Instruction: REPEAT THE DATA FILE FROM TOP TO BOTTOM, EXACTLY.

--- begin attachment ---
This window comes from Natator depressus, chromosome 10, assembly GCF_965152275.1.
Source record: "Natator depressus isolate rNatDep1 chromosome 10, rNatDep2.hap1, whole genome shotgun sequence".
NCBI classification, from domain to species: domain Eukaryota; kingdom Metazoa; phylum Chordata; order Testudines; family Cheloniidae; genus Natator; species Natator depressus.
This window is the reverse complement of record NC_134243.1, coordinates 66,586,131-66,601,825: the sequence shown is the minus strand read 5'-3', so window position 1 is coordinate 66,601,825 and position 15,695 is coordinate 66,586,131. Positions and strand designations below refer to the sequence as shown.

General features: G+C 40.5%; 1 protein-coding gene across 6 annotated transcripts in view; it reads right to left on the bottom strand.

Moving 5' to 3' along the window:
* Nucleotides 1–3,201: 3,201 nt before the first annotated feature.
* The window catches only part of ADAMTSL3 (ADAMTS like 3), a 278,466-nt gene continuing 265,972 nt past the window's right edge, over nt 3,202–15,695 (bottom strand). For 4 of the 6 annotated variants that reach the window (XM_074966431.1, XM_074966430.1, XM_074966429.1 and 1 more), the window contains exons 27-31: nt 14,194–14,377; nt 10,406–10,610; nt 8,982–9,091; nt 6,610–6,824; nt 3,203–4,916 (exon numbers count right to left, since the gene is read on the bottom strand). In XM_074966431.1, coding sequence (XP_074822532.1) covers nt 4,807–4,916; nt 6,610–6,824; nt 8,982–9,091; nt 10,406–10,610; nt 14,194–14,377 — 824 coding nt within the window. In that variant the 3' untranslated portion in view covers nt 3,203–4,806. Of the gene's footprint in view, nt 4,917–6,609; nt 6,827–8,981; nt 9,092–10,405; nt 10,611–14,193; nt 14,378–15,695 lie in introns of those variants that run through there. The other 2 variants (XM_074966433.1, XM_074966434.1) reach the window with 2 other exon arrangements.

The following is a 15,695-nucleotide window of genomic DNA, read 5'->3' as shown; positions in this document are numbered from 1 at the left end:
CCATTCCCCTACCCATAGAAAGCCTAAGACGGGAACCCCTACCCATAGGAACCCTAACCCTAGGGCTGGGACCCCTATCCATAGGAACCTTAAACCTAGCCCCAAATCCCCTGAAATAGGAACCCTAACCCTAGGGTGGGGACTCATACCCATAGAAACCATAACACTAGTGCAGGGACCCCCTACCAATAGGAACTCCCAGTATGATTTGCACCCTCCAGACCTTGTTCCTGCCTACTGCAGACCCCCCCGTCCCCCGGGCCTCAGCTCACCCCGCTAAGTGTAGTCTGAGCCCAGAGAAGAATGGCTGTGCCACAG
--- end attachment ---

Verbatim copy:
This window comes from Natator depressus, chromosome 10, assembly GCF_965152275.1.
Source record: "Natator depressus isolate rNatDep1 chromosome 10, rNatDep2.hap1, whole genome shotgun sequence".
NCBI classification, from domain to species: domain Eukaryota; kingdom Metazoa; phylum Chordata; order Testudines; family Cheloniidae; genus Natator; species Natator depressus.
This window is the reverse complement of record NC_134243.1, coordinates 66,586,131-66,601,825: the sequence shown is the minus strand read 5'-3', so window position 1 is coordinate 66,601,825 and position 15,695 is coordinate 66,586,131. Positions and strand designations below refer to the sequence as shown.

General features: G+C 40.5%; 1 protein-coding gene across 6 annotated transcripts in view; it reads right to left on the bottom strand.

Moving 5' to 3' along the window:
* Nucleotides 1–3,201: 3,201 nt before the first annotated feature.
* The window catches only part of ADAMTSL3 (ADAMTS like 3), a 278,466-nt gene continuing 265,972 nt past the window's right edge, over nt 3,202–15,695 (bottom strand). For 4 of the 6 annotated variants that reach the window (XM_074966431.1, XM_074966430.1, XM_074966429.1 and 1 more), the window contains exons 27-31: nt 14,194–14,377; nt 10,406–10,610; nt 8,982–9,091; nt 6,610–6,824; nt 3,203–4,916 (exon numbers count right to left, since the gene is read on the bottom strand). In XM_074966431.1, coding sequence (XP_074822532.1) covers nt 4,807–4,916; nt 6,610–6,824; nt 8,982–9,091; nt 10,406–10,610; nt 14,194–14,377 — 824 coding nt within the window. In that variant the 3' untranslated portion in view covers nt 3,203–4,806. Of the gene's footprint in view, nt 4,917–6,609; nt 6,827–8,981; nt 9,092–10,405; nt 10,611–14,193; nt 14,378–15,695 lie in introns of those variants that run through there. The other 2 variants (XM_074966433.1, XM_074966434.1) reach the window with 2 other exon arrangements.

The following is a 15,695-nucleotide window of genomic DNA, read 5'->3' as shown; positions in this document are numbered from 1 at the left end:
CCATTCCCCTACCCATAGAAAGCCTAAGACGGGAACCCCTACCCATAGGAACCCTAACCCTAGGGCTGGGACCCCTATCCATAGGAACCTTAAACCTAGCCCCAAATCCCCTGAAATAGGAACCCTAACCCTAGGGTGGGGACTCATACCCATAGAAACCATAACACTAGTGCAGGGACCCCCTACCAATAGGAACTCCCAGTATGATTTGCACCCTCCAGACCTTGTTCCTGCCTACTGCAGACCCCCCCGTCCCCCGGGCCTCAGCTCACCCCGCTAAGTGTAGTCTGAGCCCAGAGAAGAATGGCTGTGCCACAG